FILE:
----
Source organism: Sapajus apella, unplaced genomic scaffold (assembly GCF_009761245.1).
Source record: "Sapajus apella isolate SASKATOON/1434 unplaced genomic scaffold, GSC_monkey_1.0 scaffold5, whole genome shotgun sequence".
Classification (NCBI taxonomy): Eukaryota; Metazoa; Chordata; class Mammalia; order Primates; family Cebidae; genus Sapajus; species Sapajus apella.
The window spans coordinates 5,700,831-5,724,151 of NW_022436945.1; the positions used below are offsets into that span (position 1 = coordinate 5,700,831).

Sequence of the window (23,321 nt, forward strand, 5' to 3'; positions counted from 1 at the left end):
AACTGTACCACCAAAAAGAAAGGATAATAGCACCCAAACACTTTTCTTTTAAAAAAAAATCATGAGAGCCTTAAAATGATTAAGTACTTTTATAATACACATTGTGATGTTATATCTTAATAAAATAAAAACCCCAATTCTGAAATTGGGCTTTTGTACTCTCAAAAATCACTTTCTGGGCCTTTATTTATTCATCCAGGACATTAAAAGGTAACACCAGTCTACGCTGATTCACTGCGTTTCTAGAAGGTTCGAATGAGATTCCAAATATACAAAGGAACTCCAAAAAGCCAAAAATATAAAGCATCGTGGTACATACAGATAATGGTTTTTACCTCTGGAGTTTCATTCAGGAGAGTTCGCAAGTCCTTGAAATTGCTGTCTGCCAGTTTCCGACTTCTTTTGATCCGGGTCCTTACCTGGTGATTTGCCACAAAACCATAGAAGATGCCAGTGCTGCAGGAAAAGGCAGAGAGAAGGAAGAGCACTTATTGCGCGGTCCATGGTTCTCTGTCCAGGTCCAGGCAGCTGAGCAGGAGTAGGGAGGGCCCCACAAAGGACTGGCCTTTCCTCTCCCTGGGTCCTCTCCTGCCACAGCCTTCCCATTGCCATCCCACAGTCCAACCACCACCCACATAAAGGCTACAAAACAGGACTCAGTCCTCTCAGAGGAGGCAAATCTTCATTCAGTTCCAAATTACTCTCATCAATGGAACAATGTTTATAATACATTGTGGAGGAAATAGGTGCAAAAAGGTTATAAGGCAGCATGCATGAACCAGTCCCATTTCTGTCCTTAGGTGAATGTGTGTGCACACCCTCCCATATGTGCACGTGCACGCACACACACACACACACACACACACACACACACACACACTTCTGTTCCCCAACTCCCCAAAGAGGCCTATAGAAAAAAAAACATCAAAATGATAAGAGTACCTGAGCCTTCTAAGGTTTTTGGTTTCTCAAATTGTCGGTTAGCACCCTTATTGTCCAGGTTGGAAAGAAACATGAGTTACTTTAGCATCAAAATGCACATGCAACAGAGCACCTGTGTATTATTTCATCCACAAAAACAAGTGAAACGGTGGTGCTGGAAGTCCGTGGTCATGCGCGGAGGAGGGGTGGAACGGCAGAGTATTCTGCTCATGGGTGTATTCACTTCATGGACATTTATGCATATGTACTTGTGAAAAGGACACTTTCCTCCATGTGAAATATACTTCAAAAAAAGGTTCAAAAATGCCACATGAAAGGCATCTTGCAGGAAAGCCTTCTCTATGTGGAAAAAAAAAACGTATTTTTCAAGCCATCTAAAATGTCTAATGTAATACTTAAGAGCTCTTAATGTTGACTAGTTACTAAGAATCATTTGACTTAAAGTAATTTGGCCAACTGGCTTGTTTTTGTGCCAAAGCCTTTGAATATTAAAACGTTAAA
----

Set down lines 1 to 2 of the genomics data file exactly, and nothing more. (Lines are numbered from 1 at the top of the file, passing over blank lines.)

Source organism: Sapajus apella, unplaced genomic scaffold (assembly GCF_009761245.1).
Source record: "Sapajus apella isolate SASKATOON/1434 unplaced genomic scaffold, GSC_monkey_1.0 scaffold5, whole genome shotgun sequence".